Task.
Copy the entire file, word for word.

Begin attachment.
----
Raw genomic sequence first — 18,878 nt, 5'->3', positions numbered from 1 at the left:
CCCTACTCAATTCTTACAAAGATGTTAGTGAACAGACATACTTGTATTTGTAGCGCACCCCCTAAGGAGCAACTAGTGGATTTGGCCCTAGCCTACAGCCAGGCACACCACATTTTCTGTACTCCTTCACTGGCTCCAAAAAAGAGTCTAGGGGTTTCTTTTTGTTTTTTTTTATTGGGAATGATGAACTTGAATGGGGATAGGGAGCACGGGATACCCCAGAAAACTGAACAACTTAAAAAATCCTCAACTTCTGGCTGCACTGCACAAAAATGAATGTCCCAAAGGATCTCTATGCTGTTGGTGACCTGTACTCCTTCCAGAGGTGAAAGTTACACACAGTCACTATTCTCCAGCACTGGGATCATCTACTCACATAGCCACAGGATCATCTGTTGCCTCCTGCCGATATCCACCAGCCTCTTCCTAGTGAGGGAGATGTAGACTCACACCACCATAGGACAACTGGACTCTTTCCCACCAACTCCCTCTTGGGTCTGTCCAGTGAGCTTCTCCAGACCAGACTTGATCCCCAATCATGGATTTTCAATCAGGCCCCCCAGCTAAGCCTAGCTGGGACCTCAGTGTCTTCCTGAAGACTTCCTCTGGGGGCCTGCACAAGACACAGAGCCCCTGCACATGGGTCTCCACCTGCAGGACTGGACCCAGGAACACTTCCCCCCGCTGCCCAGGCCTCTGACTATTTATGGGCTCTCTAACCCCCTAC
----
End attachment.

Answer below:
Raw genomic sequence first — 18,878 nt, 5'->3', positions numbered from 1 at the left:
CCCTACTCAATTCTTACAAAGATGTTAGTGAACAGACATACTTGTATTTGTAGCGCACCCCCTAAGGAGCAACTAGTGGATTTGGCCCTAGCCTACAGCCAGGCACACCACATTTTCTGTACTCCTTCACTGGCTCCAAAAAAGAGTCTAGGGGTTTCTTTTTGTTTTTTTTTATTGGGAATGATGAACTTGAATGGGGATAGGGAGCACGGGATACCCCAGAAAACTGAACAACTTAAAAAATCCTCAACTTCTGGCTGCACTGCACAAAAATGAATGTCCCAAAGGATCTCTATGCTGTTGGTGACCTGTACTCCTTCCAGAGGTGAAAGTTACACACAGTCACTATTCTCCAGCACTGGGATCATCTACTCACATAGCCACAGGATCATCTGTTGCCTCCTGCCGATATCCACCAGCCTCTTCCTAGTGAGGGAGATGTAGACTCACACCACCATAGGACAACTGGACTCTTTCCCACCAACTCCCTCTTGGGTCTGTCCAGTGAGCTTCTCCAGACCAGACTTGATCCCCAATCATGGATTTTCAATCAGGCCCCCCAGCTAAGCCTAGCTGGGACCTCAGTGTCTTCCTGAAGACTTCCTCTGGGGGCCTGCACAAGACACAGAGCCCCTGCACATGGGTCTCCACCTGCAGGACTGGACCCAGGAACACTTCCCCCCGCTGCCCAGGCCTCTGACTATTTATGGGCTCTCTAACCCCCTAC